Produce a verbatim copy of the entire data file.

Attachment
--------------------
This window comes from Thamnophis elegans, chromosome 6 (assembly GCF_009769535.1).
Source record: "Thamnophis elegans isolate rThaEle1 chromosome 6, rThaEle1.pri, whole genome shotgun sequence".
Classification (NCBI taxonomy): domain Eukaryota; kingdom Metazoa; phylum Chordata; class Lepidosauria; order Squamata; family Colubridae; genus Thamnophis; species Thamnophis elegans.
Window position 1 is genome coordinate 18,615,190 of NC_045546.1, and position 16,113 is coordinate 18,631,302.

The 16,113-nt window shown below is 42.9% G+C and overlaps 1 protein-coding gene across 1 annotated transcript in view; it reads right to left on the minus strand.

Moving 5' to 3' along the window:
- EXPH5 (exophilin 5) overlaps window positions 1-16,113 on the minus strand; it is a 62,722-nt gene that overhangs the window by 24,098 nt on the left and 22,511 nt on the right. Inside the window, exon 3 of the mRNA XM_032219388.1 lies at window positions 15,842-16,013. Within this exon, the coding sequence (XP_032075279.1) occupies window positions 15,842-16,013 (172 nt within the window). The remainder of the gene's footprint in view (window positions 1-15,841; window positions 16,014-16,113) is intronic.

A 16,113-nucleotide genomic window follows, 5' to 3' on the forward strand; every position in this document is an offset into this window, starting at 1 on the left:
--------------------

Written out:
This window comes from Thamnophis elegans, chromosome 6 (assembly GCF_009769535.1).
Source record: "Thamnophis elegans isolate rThaEle1 chromosome 6, rThaEle1.pri, whole genome shotgun sequence".
Classification (NCBI taxonomy): domain Eukaryota; kingdom Metazoa; phylum Chordata; class Lepidosauria; order Squamata; family Colubridae; genus Thamnophis; species Thamnophis elegans.
Window position 1 is genome coordinate 18,615,190 of NC_045546.1, and position 16,113 is coordinate 18,631,302.

The 16,113-nt window shown below is 42.9% G+C and overlaps 1 protein-coding gene across 1 annotated transcript in view; it reads right to left on the minus strand.

Moving 5' to 3' along the window:
- EXPH5 (exophilin 5) overlaps window positions 1-16,113 on the minus strand; it is a 62,722-nt gene that overhangs the window by 24,098 nt on the left and 22,511 nt on the right. Inside the window, exon 3 of the mRNA XM_032219388.1 lies at window positions 15,842-16,013. Within this exon, the coding sequence (XP_032075279.1) occupies window positions 15,842-16,013 (172 nt within the window). The remainder of the gene's footprint in view (window positions 1-15,841; window positions 16,014-16,113) is intronic.

A 16,113-nucleotide genomic window follows, 5' to 3' on the forward strand; every position in this document is an offset into this window, starting at 1 on the left: